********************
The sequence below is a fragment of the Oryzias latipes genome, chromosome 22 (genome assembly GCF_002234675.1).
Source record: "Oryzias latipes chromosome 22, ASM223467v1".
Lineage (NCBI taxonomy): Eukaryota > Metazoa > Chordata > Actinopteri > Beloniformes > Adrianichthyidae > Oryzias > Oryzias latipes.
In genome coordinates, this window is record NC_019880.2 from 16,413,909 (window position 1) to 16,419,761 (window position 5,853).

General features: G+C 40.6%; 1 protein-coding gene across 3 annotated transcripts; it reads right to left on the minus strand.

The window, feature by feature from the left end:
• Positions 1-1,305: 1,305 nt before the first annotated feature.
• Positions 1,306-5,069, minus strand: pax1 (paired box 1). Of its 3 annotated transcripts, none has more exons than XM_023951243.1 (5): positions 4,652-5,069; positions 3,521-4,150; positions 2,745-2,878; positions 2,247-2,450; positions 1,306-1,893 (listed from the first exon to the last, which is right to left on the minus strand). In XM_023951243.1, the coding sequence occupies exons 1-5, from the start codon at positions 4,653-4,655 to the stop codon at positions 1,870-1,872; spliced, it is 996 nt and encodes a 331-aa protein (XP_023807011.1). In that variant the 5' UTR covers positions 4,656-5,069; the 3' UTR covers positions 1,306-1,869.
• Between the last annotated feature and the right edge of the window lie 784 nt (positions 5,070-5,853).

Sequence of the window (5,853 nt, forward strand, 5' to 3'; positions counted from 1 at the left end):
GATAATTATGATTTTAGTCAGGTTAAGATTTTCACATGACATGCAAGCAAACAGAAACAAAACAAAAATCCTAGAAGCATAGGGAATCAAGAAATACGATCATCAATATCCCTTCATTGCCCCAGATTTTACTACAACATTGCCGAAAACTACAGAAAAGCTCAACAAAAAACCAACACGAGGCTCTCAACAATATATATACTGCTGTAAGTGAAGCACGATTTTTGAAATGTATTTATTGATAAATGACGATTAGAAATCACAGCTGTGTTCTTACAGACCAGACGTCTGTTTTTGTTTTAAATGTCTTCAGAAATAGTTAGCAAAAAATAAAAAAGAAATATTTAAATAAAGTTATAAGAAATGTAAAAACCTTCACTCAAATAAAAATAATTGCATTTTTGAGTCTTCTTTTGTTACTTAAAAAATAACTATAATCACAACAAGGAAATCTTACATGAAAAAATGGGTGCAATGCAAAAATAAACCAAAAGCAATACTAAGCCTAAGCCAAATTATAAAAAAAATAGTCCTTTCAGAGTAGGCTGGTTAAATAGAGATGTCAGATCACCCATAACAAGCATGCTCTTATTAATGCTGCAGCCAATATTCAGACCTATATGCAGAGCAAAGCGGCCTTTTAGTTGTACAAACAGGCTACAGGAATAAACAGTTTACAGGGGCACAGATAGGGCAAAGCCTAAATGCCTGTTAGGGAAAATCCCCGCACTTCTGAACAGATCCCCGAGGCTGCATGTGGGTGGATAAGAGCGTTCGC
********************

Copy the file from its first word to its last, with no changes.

The sequence below is a fragment of the Oryzias latipes genome, chromosome 22 (genome assembly GCF_002234675.1).
Source record: "Oryzias latipes chromosome 22, ASM223467v1".
Lineage (NCBI taxonomy): Eukaryota > Metazoa > Chordata > Actinopteri > Beloniformes > Adrianichthyidae > Oryzias > Oryzias latipes.
In genome coordinates, this window is record NC_019880.2 from 16,413,909 (window position 1) to 16,419,761 (window position 5,853).

General features: G+C 40.6%; 1 protein-coding gene across 3 annotated transcripts; it reads right to left on the minus strand.

The window, feature by feature from the left end:
• Positions 1-1,305: 1,305 nt before the first annotated feature.
• Positions 1,306-5,069, minus strand: pax1 (paired box 1). Of its 3 annotated transcripts, none has more exons than XM_023951243.1 (5): positions 4,652-5,069; positions 3,521-4,150; positions 2,745-2,878; positions 2,247-2,450; positions 1,306-1,893 (listed from the first exon to the last, which is right to left on the minus strand). In XM_023951243.1, the coding sequence occupies exons 1-5, from the start codon at positions 4,653-4,655 to the stop codon at positions 1,870-1,872; spliced, it is 996 nt and encodes a 331-aa protein (XP_023807011.1). In that variant the 5' UTR covers positions 4,656-5,069; the 3' UTR covers positions 1,306-1,869.
• Between the last annotated feature and the right edge of the window lie 784 nt (positions 5,070-5,853).

Sequence of the window (5,853 nt, forward strand, 5' to 3'; positions counted from 1 at the left end):
GATAATTATGATTTTAGTCAGGTTAAGATTTTCACATGACATGCAAGCAAACAGAAACAAAACAAAAATCCTAGAAGCATAGGGAATCAAGAAATACGATCATCAATATCCCTTCATTGCCCCAGATTTTACTACAACATTGCCGAAAACTACAGAAAAGCTCAACAAAAAACCAACACGAGGCTCTCAACAATATATATACTGCTGTAAGTGAAGCACGATTTTTGAAATGTATTTATTGATAAATGACGATTAGAAATCACAGCTGTGTTCTTACAGACCAGACGTCTGTTTTTGTTTTAAATGTCTTCAGAAATAGTTAGCAAAAAATAAAAAAGAAATATTTAAATAAAGTTATAAGAAATGTAAAAACCTTCACTCAAATAAAAATAATTGCATTTTTGAGTCTTCTTTTGTTACTTAAAAAATAACTATAATCACAACAAGGAAATCTTACATGAAAAAATGGGTGCAATGCAAAAATAAACCAAAAGCAATACTAAGCCTAAGCCAAATTATAAAAAAAATAGTCCTTTCAGAGTAGGCTGGTTAAATAGAGATGTCAGATCACCCATAACAAGCATGCTCTTATTAATGCTGCAGCCAATATTCAGACCTATATGCAGAGCAAAGCGGCCTTTTAGTTGTACAAACAGGCTACAGGAATAAACAGTTTACAGGGGCACAGATAGGGCAAAGCCTAAATGCCTGTTAGGGAAAATCCCCGCACTTCTGAACAGATCCCCGAGGCTGCATGTGGGTGGATAAGAGCGTTCGC